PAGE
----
Emergency Connectivity Fund: Equipping students for remote learning success

Schools and libraries can apply for funding between June 29 and August 13, 2021


Students pick up Wi-fi hotspots from their school during the COVID-19 pandemic. Up to $250 each can be spent on these devices using Emergency Connectivity funding.

Juan Figuero via TNS

The Emergency Connectivity Fund (ECF) provides $7.17 billion to schools and libraries for remote learning needs. This funding program is administered by the same agency that operates e-Rate, the Universal Service Administrative Company (USAC). (Find out more about e-Rate funding here.)

If a school or library is eligible to receive e-Rate funds, they are eligible to receive funds from the ECF. However, it is not necessary to be currently receiving e-Rate funds to apply for the ECF grant. Per USAC, requirements to apply include an active Federal Communications Commission (FCC) registration number and a current SAM.gov registration.

Schools and libraries can apply between June 29, 2021 and August 13, 2021. Allowable services and equipment can be purchased with this funding between July 1, 2021 and June 30, 2022. For more application information, check out emergencyconnectivityfund.org.

The six steps to apply for funding are (USAC):

  1. Complete FCC and SAM.gov registrations
  2. Determine eligibility
  3. Request funding
  4. USAC application review
  5. Funding decision
  6. Reimbursement of costs incurred between July 1, 2021 and June 30, 2022

Allowable expenses include the following to support remote learning for students, education staff and library customers who don’t have enough internet capability to access educational programs provided online during the COVID-19 health crisis. Costs must be reasonable.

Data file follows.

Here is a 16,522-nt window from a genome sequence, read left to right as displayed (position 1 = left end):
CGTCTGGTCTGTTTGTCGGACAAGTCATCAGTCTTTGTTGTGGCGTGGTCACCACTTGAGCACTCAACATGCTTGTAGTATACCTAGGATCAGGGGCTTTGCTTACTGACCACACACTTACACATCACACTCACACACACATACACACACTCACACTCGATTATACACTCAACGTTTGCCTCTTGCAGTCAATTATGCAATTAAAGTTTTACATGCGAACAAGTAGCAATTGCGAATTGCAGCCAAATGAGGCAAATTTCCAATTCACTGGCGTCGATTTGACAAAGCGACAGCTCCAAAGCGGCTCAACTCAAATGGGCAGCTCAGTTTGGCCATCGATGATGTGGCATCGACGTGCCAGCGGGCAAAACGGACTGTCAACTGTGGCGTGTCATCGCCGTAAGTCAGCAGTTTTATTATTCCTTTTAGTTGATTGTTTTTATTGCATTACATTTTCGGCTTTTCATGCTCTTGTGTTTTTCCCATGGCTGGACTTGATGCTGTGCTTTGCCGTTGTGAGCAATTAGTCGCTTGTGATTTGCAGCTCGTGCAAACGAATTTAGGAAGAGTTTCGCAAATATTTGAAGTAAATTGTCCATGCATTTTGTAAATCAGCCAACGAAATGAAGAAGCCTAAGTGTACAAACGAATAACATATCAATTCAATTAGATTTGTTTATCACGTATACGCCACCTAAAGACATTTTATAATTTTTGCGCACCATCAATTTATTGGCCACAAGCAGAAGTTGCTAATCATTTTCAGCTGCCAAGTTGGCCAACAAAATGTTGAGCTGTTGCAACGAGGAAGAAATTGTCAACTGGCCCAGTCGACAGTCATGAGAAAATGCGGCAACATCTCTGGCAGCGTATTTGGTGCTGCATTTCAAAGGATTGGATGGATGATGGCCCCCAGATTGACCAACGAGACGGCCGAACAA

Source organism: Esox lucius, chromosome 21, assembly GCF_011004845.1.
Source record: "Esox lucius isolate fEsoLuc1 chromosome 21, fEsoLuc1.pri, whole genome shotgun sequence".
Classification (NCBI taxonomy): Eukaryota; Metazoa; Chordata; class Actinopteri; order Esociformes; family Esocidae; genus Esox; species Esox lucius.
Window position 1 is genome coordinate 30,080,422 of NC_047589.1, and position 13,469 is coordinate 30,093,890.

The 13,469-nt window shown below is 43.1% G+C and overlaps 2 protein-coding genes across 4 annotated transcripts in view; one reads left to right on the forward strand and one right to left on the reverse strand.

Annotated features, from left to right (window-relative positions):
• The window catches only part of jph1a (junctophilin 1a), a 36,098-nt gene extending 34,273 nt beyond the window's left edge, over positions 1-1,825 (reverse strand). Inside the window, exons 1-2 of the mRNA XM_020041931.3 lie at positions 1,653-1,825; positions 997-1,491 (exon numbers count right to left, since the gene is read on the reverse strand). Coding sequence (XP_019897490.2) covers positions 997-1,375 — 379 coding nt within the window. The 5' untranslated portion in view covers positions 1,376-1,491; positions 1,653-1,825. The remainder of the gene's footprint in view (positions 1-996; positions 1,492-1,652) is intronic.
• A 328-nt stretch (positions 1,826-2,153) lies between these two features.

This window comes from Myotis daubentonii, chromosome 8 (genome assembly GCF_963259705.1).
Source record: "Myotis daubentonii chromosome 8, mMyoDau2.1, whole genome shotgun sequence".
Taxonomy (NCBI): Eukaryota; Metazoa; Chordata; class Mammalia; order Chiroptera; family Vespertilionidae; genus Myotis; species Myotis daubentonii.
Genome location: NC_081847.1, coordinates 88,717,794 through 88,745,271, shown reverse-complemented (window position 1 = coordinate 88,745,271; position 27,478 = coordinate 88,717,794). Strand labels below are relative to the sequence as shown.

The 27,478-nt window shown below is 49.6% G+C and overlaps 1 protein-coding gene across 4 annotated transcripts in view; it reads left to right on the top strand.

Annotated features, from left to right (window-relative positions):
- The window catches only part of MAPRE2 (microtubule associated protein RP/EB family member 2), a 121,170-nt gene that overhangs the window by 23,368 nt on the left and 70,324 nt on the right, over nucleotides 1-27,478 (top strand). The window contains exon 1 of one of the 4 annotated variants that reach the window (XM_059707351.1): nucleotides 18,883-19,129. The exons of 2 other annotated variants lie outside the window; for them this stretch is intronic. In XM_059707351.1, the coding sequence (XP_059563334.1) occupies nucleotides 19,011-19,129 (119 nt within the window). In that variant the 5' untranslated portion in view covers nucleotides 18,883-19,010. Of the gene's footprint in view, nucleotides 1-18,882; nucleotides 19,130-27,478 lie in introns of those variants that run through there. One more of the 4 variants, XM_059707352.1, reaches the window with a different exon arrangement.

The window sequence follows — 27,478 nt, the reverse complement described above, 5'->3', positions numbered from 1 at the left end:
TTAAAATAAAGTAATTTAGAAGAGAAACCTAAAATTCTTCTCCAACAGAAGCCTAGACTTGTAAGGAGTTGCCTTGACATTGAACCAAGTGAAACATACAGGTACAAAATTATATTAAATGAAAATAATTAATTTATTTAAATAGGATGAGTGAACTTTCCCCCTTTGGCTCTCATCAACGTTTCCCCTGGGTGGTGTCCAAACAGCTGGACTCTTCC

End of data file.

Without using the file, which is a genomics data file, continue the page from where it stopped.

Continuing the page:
• Laptops (up to $400 each)
  • Tablets (up to $400 each)
  • Broadband internet service
  • Modems
  • Routers
  • Combination modems/routers
  • Wi-Fi hotspots (up to $250)

Per the Federal Communications Commission, “In limited circumstances where a school or library can demonstrate that there are no available service options sufficient to support remote learning for its students, school staff, or library patrons, the Emergency Connectivity Fund Program may support the construction of new networks and the equipment needed for datacasting services.”

Laptops and tablets purchased for students MUST maintain Children’s Internet Protection Act (CIPA) compliance. This includes having an internet safety policy, monitoring student activity online, protecting minors from harmful pornography or other dangerous activities online, and education about issues such as cyberbullying.

The FCC estimates that 17 million young people in the United States go without the broadband access they require to succeed in online learning.

FCC Acting Chairwoman Jessica Rosenworcel states, “For too long, the Homework Gap has been a troubling and persistent digital equity problem in the United States. With classes themselves moving online and the pandemic requiring us to stay home, we went from having millions of children who couldn’t do online homework assignments to having millions of children who couldn’t do schoolwork at all. In other words, the Homework Gap became a full-fledged learning and education gap. It’s important that we address this issue now, and the Emergency Connectivity Fund gives us the opportunity to do that.”

The ECF grant is a chance for schools and libraries to make Wi-Fi available to all individuals in communities who cannot afford it, especially in rural areas where Wi-Fi services are lacking. Don’t miss this golden funding opportunity to equip students for remote learning success and for American communities to catch up with other countries via technology.